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Vatican condemns writings of theologian

By Lenny Stoute     Mar 19, 2007 in World
Restless Pope goes gunning for Liberation theology. Not his smartest move.
The Vatican on Wednesday condemned as "erroneous or dangerous" some of the writings of a well-known champion of liberation theology but took no immediate disciplinary action against the priest involved.
It was the first such move under the nearly two-year papacy of Pope Benedict XVI, who as Cardinal Joseph Ratzinger led the Vatican's crackdown on theologians judged to be perilously straying from church doctrine.
The Vatican began building its case in 2004 against the writings of the Rev. Jon Sobrino, a Spanish Jesuit, calling the procedure "urgent" because of the wide diffusion of his works in Latin America
The Vatican declaration, called a Notification, effectively serves as a caution to Catholic faithful who may read Sobrino's work, although it does not specifically forbid them to do so. A spokesman at Jesuit headquarters in Rome said Sobrino did not plan to make a public comment on the Vatican decision
The Vatican has objected to liberation theology, citing its basis in Marxist analysis of society - particularly the idea of class struggle in the promotion of social, political and economic justice for the poor.
During his two-decade tenure at the congregation's helm, Ratzinger, who is a theologian, worked to cripple support for the "liberation theology" movement that is especially popular in Latin America.
This is not good news for anyone and a reminder that old habits die hard. It's widely known that before his accession to the Popehood, Ratzinger served as the Vatican's theological enforcer.
That style worked for him in Turkey recently, where he he was able to mollify the Muslim clergy while maintaining his ground.Likely emboldened by this, he's dusting off an old feud with Liberation theology as a way of letting us know the hitman's hat still fits his head.,
A frequent visitor to the region at the height of the Guatemalan "civil" war, which was really a war between a regime and its people, would have encountered many priests and soldiers.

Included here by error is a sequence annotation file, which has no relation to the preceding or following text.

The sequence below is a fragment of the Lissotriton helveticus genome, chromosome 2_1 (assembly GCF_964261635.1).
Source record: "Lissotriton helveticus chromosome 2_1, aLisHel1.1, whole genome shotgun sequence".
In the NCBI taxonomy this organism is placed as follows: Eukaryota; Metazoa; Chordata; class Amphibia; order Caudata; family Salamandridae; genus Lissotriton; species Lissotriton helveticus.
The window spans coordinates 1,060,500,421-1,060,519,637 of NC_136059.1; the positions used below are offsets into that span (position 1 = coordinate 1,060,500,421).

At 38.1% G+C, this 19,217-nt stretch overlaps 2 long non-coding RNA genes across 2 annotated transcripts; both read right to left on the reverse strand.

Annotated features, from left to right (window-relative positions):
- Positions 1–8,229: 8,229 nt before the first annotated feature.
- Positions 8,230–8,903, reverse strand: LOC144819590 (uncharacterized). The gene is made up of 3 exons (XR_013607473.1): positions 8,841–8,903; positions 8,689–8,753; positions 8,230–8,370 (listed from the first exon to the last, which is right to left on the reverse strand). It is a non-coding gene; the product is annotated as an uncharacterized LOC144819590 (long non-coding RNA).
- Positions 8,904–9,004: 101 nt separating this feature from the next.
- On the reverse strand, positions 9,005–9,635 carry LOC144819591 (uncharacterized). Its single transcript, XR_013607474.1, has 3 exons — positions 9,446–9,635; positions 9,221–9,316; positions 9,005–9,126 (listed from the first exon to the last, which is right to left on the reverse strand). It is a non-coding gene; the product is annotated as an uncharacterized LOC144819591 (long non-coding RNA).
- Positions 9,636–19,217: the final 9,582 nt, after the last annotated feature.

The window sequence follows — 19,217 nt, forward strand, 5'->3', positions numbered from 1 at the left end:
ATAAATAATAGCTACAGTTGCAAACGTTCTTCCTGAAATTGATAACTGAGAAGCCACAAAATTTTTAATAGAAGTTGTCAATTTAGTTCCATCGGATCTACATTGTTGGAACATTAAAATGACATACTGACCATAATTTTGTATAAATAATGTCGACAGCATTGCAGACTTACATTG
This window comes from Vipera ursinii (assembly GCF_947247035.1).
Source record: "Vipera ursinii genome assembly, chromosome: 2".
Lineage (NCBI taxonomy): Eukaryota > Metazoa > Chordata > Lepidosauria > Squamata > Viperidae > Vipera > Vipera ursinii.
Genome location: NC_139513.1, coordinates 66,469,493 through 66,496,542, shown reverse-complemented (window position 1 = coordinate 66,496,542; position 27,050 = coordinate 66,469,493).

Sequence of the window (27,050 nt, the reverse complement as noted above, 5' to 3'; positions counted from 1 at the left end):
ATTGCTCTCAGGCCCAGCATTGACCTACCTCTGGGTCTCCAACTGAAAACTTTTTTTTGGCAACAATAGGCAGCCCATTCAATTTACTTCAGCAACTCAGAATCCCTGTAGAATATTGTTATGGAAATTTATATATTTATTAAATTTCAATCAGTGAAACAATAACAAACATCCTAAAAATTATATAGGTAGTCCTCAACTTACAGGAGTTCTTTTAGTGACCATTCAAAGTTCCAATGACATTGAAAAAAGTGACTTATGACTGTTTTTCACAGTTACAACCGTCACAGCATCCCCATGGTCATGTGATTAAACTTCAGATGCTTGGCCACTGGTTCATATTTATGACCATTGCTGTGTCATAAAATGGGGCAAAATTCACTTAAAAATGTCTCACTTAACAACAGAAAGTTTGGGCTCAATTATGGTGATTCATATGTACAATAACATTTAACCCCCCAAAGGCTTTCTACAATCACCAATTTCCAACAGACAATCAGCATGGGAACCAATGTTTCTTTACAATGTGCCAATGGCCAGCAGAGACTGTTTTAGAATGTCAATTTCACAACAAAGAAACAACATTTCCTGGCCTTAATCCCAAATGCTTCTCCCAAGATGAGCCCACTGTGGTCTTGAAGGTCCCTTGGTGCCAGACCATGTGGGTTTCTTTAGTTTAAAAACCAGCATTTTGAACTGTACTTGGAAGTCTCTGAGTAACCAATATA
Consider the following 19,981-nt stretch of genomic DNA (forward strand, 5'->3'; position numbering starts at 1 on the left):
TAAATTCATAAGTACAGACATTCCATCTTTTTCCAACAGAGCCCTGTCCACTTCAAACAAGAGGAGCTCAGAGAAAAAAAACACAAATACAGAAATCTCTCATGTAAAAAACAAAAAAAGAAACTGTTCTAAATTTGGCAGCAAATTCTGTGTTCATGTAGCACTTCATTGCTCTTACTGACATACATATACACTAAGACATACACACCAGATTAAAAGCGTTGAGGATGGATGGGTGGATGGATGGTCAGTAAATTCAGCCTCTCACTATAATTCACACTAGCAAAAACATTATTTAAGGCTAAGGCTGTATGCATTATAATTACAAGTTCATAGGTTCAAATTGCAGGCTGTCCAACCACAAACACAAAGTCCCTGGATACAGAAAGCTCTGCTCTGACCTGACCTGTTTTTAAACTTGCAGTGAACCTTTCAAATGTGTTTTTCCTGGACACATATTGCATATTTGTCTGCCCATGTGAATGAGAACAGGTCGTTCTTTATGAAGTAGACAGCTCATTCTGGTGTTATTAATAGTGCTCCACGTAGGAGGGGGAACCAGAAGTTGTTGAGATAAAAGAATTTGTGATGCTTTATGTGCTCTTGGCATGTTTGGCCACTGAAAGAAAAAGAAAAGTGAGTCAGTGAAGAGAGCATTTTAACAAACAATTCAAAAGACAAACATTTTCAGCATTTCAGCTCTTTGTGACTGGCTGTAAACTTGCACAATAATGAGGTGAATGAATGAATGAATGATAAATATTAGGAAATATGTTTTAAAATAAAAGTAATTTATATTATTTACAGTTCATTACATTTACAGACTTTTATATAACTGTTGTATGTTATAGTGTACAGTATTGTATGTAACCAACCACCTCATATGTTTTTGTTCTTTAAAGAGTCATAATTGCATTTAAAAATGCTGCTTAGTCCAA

The visitor would have noted the priests tended to fall into two categories; the Vatican approved padres, who turned blind eyes, deaf dears and a lack of compassion to the plight of the Maya peoples, and the "Liberation" padres who tended to get involved with less-soul saving matters like digging wells, re-building homes and setting up medical clinics.
Kinda like the Home Depot of theologians.
It came down to standing apart in judgement or getting involved and doing something real.
In the eyes of the Vatican this appears to be the Liberationist's greatest sin, that they worked to bring improvement into the Maya's physical lives.
All this in an atmosphere where just asking for medicine and some kind of trained medical help could get a village branded as leftist and troublemaking. The kind of circumstances which could radicalize the gentlest of souls
"Liberationists" tended to live among the people they were serving and were sometimes the only thing standing between a village and a little Sunday cull of the young men for army duty and maybe a little rape on the side.
Until their heads were blown off, which tended to happen a lot, and served to unify them mostly in the cause of staying alive
That was no small matter. Consider the case of Bishop Juan Jose Gerardi, whose murder was widely assumed to be politically motivated, coming as it did two days after he presented a report denouncing human rights violations by the army and its paramilitaries during Guatemala's civil war.
Terrible as that was, it's chilling that this happened in April 1998, two years after the peace deal had been signed.
These currents run deep and strong and for a Pope to be stoking the fires is not the wisest thing at this time.
With more and more people living in ever larger slums clinging to Latin America's great cities, governed by forces too inept or unconcerned to address their plight, it is sad and dispiriting to see Herr Ratzinger come out against a "theology" which advocates self-help for those with nothing or no one else to rely on.
More about Pope, Liberation theology, Latin america
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